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There’s been a lot of talk about history lately stemming from all the controversy surrounding the history of the confederacy and what it should mean to us and what we think of it and what to do about it.
The order by Mayor Faulconer to remove that small rusted out plaque from the walkway at Horton Plaza Park downtown this week was one small example of it.
The plaque was given to the city back in the 1920’s to recognize what was to be called the Jefferson Davis Memorial Highway that was planned from Arlington Virginia to San Diego California.
The highway was never built but those who had planned it back then would never have thought a plaque about it would end up being part of a national controversy over long dead leaders of the confederacy during the Civil War.
Leaders such as Jefferson Davis, who, for those who never paid attention in history class, was the President of the Confederacy, the group of states in the South that wanted to secede from the rest of the country.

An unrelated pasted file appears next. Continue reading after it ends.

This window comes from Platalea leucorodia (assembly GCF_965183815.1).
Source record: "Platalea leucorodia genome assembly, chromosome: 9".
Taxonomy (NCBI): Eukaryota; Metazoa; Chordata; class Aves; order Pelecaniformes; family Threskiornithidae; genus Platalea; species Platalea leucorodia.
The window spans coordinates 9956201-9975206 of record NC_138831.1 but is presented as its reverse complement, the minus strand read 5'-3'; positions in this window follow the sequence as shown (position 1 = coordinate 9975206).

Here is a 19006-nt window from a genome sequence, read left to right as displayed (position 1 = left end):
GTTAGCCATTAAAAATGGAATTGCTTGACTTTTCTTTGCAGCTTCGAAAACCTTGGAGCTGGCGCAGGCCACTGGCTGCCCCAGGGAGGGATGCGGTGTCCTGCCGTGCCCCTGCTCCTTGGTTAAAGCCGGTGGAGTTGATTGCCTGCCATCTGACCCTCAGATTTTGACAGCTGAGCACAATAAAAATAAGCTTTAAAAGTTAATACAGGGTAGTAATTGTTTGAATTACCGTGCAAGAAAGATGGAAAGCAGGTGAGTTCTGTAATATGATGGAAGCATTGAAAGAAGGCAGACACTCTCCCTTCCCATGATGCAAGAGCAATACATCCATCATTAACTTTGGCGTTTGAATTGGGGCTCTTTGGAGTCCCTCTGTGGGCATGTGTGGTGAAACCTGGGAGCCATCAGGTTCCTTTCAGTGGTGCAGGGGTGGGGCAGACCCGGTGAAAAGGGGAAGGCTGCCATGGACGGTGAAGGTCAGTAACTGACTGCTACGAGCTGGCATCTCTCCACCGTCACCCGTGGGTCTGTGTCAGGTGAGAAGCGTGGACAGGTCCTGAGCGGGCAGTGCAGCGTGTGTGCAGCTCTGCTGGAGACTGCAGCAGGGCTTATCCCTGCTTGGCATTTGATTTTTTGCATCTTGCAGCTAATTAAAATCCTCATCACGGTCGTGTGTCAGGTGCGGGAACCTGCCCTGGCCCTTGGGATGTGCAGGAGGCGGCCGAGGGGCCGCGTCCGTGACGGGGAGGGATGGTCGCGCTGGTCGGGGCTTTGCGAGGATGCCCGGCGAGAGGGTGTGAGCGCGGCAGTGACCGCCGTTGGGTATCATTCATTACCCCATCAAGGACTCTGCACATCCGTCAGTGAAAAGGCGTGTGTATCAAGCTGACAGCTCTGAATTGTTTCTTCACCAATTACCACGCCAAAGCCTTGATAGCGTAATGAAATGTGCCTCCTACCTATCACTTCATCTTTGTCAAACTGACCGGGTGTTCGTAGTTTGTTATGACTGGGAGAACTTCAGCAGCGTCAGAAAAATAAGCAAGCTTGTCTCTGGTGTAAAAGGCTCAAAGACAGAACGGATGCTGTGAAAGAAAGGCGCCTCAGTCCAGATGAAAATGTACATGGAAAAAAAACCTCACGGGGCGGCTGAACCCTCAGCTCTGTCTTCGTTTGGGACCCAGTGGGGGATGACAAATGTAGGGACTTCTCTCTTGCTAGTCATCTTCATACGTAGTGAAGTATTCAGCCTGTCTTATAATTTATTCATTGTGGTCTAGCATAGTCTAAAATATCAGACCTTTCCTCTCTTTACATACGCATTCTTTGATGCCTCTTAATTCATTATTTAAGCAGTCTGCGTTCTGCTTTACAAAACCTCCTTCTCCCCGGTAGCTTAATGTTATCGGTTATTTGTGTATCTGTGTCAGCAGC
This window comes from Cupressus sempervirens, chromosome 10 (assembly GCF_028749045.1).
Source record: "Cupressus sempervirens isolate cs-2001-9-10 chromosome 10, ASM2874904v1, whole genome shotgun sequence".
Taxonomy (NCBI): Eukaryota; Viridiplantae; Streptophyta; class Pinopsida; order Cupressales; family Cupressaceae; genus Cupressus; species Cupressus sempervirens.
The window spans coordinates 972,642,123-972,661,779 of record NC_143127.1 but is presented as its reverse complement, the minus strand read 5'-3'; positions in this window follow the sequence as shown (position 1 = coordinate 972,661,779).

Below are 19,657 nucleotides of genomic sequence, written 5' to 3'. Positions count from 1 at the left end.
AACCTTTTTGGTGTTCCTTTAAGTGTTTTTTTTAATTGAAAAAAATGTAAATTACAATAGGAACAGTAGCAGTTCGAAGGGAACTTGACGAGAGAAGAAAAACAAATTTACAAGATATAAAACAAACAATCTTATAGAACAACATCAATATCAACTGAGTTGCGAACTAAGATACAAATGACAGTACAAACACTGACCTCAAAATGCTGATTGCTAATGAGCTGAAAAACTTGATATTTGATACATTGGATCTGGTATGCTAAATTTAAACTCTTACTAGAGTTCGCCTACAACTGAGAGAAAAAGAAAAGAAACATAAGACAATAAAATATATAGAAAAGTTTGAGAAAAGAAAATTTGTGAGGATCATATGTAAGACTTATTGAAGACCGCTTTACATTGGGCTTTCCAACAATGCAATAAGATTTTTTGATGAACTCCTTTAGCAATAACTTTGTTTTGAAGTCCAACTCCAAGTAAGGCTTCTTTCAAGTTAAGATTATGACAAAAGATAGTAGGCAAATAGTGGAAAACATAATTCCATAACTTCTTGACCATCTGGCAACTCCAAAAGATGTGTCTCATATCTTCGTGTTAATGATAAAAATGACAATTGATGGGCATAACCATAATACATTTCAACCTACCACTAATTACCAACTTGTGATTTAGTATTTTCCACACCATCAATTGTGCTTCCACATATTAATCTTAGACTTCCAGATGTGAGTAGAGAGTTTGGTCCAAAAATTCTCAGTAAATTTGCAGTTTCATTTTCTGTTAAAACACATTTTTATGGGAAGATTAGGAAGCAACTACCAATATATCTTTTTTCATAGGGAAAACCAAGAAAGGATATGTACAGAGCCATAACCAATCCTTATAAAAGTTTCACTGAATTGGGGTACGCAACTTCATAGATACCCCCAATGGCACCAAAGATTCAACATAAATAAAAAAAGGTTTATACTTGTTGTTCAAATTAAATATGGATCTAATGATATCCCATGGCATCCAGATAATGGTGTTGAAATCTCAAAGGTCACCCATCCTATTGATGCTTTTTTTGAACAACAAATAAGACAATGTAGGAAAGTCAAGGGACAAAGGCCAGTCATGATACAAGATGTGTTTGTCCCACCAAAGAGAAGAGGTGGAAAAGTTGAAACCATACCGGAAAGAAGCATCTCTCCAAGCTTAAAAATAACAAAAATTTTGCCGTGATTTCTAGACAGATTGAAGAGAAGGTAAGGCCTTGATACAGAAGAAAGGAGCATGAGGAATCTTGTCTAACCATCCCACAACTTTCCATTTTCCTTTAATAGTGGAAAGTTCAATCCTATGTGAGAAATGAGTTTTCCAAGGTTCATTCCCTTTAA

A petition drive to have the historical plaque bearing his name removed from Horton Plaza Park culminated with the Mayor deciding without announcing it ahead of time to tell city crews to remove it.
The mayor said he was for anything that brings us together and doesn’t divide us.
Going back in our history to almost 160 years ago, soon to be President Abraham Lincoln delivered a famous speech in which he said this:
“A house divided against itself cannot stand…..and I do not expect the house to fall -- but I do expect it will cease to be divided.”
With all the division today, those are words from history that should be part of our political debate today about our history.